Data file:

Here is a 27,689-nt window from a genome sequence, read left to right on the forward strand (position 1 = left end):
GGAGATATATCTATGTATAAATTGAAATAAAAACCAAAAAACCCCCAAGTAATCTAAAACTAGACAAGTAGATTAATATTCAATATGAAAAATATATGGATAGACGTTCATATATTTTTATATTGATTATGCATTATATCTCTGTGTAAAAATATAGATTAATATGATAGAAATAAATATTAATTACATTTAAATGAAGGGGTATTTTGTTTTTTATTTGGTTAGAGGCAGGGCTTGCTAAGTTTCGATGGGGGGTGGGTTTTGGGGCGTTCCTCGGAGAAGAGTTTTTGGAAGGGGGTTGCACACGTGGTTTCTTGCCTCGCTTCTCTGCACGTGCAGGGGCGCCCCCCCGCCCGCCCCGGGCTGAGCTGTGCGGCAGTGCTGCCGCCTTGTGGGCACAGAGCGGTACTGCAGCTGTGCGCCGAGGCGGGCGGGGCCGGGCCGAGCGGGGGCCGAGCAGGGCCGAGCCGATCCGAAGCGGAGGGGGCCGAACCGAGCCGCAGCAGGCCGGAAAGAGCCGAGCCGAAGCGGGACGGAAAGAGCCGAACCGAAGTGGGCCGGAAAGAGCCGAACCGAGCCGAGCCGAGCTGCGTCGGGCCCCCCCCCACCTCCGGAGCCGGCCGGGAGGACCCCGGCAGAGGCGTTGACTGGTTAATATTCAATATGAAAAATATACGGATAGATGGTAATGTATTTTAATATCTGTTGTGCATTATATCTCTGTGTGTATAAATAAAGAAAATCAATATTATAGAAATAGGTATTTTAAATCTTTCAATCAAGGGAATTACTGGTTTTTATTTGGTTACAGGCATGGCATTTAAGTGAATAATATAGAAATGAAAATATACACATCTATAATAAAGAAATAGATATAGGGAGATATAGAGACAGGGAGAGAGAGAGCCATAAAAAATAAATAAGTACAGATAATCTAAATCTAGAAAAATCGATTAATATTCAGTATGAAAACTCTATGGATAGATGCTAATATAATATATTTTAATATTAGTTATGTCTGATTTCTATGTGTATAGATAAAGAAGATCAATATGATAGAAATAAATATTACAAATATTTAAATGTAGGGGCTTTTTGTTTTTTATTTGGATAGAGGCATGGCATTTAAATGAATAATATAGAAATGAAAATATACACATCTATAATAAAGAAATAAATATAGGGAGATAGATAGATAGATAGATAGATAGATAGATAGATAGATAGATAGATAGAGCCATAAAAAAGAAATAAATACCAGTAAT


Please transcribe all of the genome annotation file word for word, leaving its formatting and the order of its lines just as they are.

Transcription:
Here is a 27,689-nt window from a genome sequence, read left to right on the forward strand (position 1 = left end):
GGAGATATATCTATGTATAAATTGAAATAAAAACCAAAAAACCCCCAAGTAATCTAAAACTAGACAAGTAGATTAATATTCAATATGAAAAATATATGGATAGACGTTCATATATTTTTATATTGATTATGCATTATATCTCTGTGTAAAAATATAGATTAATATGATAGAAATAAATATTAATTACATTTAAATGAAGGGGTATTTTGTTTTTTATTTGGTTAGAGGCAGGGCTTGCTAAGTTTCGATGGGGGGTGGGTTTTGGGGCGTTCCTCGGAGAAGAGTTTTTGGAAGGGGGTTGCACACGTGGTTTCTTGCCTCGCTTCTCTGCACGTGCAGGGGCGCCCCCCCGCCCGCCCCGGGCTGAGCTGTGCGGCAGTGCTGCCGCCTTGTGGGCACAGAGCGGTACTGCAGCTGTGCGCCGAGGCGGGCGGGGCCGGGCCGAGCGGGGGCCGAGCAGGGCCGAGCCGATCCGAAGCGGAGGGGGCCGAACCGAGCCGCAGCAGGCCGGAAAGAGCCGAGCCGAAGCGGGACGGAAAGAGCCGAACCGAAGTGGGCCGGAAAGAGCCGAACCGAGCCGAGCCGAGCTGCGTCGGGCCCCCCCCCACCTCCGGAGCCGGCCGGGAGGACCCCGGCAGAGGCGTTGACTGGTTAATATTCAATATGAAAAATATACGGATAGATGGTAATGTATTTTAATATCTGTTGTGCATTATATCTCTGTGTGTATAAATAAAGAAAATCAATATTATAGAAATAGGTATTTTAAATCTTTCAATCAAGGGAATTACTGGTTTTTATTTGGTTACAGGCATGGCATTTAAGTGAATAATATAGAAATGAAAATATACACATCTATAATAAAGAAATAGATATAGGGAGATATAGAGACAGGGAGAGAGAGAGCCATAAAAAATAAATAAGTACAGATAATCTAAATCTAGAAAAATCGATTAATATTCAGTATGAAAACTCTATGGATAGATGCTAATATAATATATTTTAATATTAGTTATGTCTGATTTCTATGTGTATAGATAAAGAAGATCAATATGATAGAAATAAATATTACAAATATTTAAATGTAGGGGCTTTTTGTTTTTTATTTGGATAGAGGCATGGCATTTAAATGAATAATATAGAAATGAAAATATACACATCTATAATAAAGAAATAAATATAGGGAGATAGATAGATAGATAGATAGATAGATAGATAGATAGATAGATAGATAGAGCCATAAAAAAGAAATAAATACCAGTAAT